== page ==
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Anthropocentrism And The Medieval Problem Of Religious Language

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Chapter Summary

Recent study of anthropocentrism has often focused on the question of whether certain practices and attitudes embody an unethical favouritism in preference of humanity over other animals. Two influential solutions to the problem of religious language from the medieval era are offered by Moses Maimonides and Thomas Aquinas. This chapter begins by looking at Maimonides' account of the problem of religious language and its solution from his Guide for the Perplexed. The author argues that anyone who predicates traits of the divine essence in an affirmative way commits anthropocentrism, polytheism, and a radical category error and attempts to solve the problem of religious language through the via negativa. After examining Maimonides' method of negative predication, this chapter will proceed to examine Aquinas' account of analogical language. Finally, this chapter concludes by discussing the relevance of the medieval concerns about anthropocentrism.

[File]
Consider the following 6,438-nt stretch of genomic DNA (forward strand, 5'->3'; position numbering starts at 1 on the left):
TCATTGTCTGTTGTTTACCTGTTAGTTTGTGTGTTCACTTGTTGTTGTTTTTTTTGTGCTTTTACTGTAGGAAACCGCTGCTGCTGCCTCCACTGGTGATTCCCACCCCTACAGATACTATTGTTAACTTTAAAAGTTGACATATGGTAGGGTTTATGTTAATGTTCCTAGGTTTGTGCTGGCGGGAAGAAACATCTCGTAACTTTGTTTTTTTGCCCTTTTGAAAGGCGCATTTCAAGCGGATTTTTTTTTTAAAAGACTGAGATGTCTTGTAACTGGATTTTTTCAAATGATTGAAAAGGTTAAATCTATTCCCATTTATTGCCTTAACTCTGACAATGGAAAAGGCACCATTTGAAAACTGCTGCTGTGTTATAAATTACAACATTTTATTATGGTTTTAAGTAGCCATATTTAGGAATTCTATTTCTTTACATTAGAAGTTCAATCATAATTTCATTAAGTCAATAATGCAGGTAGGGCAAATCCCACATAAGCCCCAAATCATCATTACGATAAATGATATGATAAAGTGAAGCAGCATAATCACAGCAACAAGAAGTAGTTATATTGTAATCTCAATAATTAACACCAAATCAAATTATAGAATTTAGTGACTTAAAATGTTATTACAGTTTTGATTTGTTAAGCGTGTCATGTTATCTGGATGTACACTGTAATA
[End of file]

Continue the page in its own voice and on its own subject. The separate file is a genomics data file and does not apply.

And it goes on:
Keywords: Anthropocentrism; medieval problem; Moses Maimonides; religious language; Thomas Aquinas



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